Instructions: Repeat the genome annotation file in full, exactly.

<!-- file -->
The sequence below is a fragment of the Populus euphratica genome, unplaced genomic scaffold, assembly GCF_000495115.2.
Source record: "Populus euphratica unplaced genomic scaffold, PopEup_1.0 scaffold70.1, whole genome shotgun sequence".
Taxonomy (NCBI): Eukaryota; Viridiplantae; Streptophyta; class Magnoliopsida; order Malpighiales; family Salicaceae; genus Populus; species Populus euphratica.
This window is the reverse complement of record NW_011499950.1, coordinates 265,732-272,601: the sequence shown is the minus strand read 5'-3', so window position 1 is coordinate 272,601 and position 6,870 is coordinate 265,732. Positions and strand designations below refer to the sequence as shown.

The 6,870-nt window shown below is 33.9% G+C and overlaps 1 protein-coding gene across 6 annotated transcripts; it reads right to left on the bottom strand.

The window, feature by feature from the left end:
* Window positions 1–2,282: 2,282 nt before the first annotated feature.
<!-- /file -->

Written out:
The sequence below is a fragment of the Populus euphratica genome, unplaced genomic scaffold, assembly GCF_000495115.2.
Source record: "Populus euphratica unplaced genomic scaffold, PopEup_1.0 scaffold70.1, whole genome shotgun sequence".
Taxonomy (NCBI): Eukaryota; Viridiplantae; Streptophyta; class Magnoliopsida; order Malpighiales; family Salicaceae; genus Populus; species Populus euphratica.
This window is the reverse complement of record NW_011499950.1, coordinates 265,732-272,601: the sequence shown is the minus strand read 5'-3', so window position 1 is coordinate 272,601 and position 6,870 is coordinate 265,732. Positions and strand designations below refer to the sequence as shown.

The 6,870-nt window shown below is 33.9% G+C and overlaps 1 protein-coding gene across 6 annotated transcripts; it reads right to left on the bottom strand.

The window, feature by feature from the left end:
* Window positions 1–2,282: 2,282 nt before the first annotated feature.